Over 400 deaths have been officially attributed to the storm, including the 122 deaths that occurred in northern Mozambique and southern Malawi in early March from the tropical disturbance that eventually became Idai. The subsequent landfall of Idai is being blamed for 202 deaths in Mozambique, 102 deaths in Zimbabwe, 7 in South Africa, and 3 in Madagascar. President Filipe Nyusi of Mozambique said he expects the toll to exceed 1000 in that nation, which would make it their deadliest storm on record.

Officials in Zimbabwe said they expect the death toll to reach 350 there. According to EM-DAT, this would be the deadliest flood on record for Zimbabwe, exceeding the toll of 251 in January 2017 from Tropical Cyclone Dineo.



Thousands of people, some seen clinging to rooftops and tree branches, still await rescue from rising floodwaters in Mozambique, one week after an intense tropical cyclone walloped the southeast African nation.

Nearly 350,000 others are at risk of becoming trapped in the coming days as remnants of tropical cyclone Idai dump rain over low-lying areas already inundated with swelling rivers and bulging dams.

Some 100,000 people may need to be rescued from the town of Buzi alone, according to a spokesman for Mozambique’s Ministry of Land, Environment and Rural Development.

“We have a critical situation in Buzi,” the spokesman, who asked not to be named, told ABC News via telephone Thursday. “If the rainfall increases, then those 100,000 need to be rescued. Levels of the dam are going high.”

The heavy rain let up in Buzi and the hard-hit port city of Beira on Thursday, but showers are expected to return in the coming hours and days. Aid agencies worry additional rainfall will impede rescue missions.

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A western Nor’Easter.

Nothing to see here.

By the way, what the heck is a bomb cyclone? Two takes.

The new word I learned from this one wasn’t “bombogenesis” – but “Kentuckiana”.

With the 20 year anniversary of the publication of the hockey stick graph, time for a review.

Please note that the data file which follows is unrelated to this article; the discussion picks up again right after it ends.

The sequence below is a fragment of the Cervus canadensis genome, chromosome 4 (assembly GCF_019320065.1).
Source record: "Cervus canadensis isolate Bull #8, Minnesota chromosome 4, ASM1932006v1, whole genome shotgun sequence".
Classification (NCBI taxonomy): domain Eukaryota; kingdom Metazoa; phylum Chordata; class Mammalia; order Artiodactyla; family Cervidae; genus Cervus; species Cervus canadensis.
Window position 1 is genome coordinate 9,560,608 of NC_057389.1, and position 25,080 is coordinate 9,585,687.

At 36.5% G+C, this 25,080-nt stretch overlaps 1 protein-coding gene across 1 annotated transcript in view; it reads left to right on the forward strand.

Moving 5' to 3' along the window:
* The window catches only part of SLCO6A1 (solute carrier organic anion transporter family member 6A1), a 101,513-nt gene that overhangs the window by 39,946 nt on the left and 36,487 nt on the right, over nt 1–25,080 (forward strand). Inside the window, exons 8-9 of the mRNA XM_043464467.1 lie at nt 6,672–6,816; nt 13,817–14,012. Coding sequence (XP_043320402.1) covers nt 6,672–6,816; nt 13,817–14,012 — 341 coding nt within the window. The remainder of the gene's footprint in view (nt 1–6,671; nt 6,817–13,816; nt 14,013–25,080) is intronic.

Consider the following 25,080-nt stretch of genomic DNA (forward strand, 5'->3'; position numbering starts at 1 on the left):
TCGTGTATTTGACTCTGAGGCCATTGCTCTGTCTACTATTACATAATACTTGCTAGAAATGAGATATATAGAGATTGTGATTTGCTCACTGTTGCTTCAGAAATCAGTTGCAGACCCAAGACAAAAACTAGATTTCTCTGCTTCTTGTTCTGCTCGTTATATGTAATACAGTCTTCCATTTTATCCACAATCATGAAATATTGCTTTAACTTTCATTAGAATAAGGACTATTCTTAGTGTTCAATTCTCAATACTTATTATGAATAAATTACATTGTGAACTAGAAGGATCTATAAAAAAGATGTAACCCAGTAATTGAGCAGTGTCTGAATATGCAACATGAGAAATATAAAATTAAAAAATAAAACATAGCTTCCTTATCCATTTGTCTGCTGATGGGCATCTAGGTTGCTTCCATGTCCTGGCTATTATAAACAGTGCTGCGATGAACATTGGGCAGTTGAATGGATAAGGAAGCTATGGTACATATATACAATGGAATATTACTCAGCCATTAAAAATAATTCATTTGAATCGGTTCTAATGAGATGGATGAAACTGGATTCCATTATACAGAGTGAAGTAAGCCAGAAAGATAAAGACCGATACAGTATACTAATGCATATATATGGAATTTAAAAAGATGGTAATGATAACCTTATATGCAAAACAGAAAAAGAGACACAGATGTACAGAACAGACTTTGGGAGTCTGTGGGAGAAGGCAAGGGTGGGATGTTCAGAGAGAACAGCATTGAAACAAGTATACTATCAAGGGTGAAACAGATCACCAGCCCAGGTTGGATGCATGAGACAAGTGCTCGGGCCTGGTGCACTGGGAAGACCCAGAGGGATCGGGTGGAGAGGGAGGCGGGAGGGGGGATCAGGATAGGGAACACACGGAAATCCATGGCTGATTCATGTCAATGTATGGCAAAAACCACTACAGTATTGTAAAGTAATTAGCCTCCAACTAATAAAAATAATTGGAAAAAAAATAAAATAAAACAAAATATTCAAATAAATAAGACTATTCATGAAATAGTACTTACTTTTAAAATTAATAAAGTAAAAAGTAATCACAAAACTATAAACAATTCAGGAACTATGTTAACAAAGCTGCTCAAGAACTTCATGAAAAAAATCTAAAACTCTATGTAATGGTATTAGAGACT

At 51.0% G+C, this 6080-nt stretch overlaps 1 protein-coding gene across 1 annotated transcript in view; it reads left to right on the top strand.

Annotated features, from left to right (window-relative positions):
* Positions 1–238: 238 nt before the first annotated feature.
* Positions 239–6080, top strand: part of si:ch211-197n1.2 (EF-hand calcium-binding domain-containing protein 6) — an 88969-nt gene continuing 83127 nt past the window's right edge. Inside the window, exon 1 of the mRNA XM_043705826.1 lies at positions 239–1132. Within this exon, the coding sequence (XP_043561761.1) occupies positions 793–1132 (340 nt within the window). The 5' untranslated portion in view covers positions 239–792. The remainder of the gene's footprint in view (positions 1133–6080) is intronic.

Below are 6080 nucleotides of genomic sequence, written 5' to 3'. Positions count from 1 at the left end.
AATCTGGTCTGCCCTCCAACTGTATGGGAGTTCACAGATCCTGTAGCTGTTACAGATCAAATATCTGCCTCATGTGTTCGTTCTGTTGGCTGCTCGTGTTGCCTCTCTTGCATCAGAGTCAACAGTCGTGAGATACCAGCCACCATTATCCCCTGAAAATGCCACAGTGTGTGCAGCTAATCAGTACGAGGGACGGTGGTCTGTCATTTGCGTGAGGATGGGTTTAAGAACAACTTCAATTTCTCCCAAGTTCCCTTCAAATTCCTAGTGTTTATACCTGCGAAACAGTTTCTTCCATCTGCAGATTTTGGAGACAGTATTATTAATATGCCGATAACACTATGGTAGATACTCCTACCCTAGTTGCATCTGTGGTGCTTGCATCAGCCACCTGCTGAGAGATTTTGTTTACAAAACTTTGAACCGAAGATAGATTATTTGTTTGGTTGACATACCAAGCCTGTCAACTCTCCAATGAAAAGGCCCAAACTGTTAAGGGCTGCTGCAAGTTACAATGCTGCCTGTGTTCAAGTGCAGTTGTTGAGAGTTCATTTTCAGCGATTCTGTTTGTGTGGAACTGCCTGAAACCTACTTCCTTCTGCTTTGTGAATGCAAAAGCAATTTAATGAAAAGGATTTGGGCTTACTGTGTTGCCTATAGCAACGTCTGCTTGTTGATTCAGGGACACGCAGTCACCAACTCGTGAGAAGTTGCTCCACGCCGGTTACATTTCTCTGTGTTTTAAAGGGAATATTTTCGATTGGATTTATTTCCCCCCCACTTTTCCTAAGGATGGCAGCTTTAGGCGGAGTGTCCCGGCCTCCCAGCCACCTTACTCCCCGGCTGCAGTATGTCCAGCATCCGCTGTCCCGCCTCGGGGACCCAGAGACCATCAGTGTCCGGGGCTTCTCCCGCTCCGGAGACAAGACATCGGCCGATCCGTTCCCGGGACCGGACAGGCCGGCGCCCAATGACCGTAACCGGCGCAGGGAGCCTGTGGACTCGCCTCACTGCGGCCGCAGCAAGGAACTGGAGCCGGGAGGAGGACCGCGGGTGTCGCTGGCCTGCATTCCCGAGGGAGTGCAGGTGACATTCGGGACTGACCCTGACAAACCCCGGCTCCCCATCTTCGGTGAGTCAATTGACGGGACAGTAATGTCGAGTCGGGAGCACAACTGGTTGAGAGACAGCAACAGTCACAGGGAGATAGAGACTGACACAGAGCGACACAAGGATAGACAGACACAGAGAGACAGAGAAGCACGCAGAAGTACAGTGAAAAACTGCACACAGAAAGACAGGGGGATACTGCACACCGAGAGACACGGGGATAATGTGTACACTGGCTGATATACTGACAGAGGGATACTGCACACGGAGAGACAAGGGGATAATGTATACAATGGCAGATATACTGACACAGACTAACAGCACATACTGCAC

Above, a history of science denial, from tobacco to climate change, finds that the same characters keep showing up.

Below, in recent years, the attacks on science have become more focused and threatening, as fossil fuel interests have leaned hard on their allies in congress to pursue and intimidate scientists.

From C-Span, if you have not seen Michael Mann’s testimony before the House Science Committee in defense of the original Hockey Stick, do give this a look. Read the rest of this entry »

The Hockey Stick at 20

March 21, 2019


Replicated now many times, the Hockey Stick graph of global temperatures has withstood the test of time.  Only dead enders argue about it any more.

But the war on science and fact that followed climate findings like this has deeply degraded our public dialogue, one of the most toxic and tragic legacies of climate denial, and a threat to democracy that we see playing out every day.

Dan Satterfield for AGU Blogs:

That graph that would become known as the hockey stick. It was published in a paper by Dr. Michael Mann et. al on 15 March 1999 in the AGU Journal Geophysical Research Letters.

The stick was a powerful image showing how fast our planet’s temperature was rising compared to the stable climate of the past 1000 years. In 1999, there were a large number of people who insisted that the planet was not warming at all, and some even insisted that a new ice age was looming! The hockey stick showed clearly that we were indeed warming, and that something bad was happening to our stable climate.

Twenty years have passed, and the hockey stick has stood up against the firestorm of criticism it elicited.  (Read this.) Most of that was from people with no background in science. Those who talk about any science quickly learn that when you show someone information that conflicts with their worldview, they will often dismiss it and or get angry, and accuse you of showing them fake data. This includes people who do not believe in vaccines and others who DO believe in chemtrails, UFO’s, or that pro-wrestling is real.

All of this happened to Dr. Mann after that paper was published, and all of it fell by the wayside as others did what science requires: replication. Read the rest of this entry »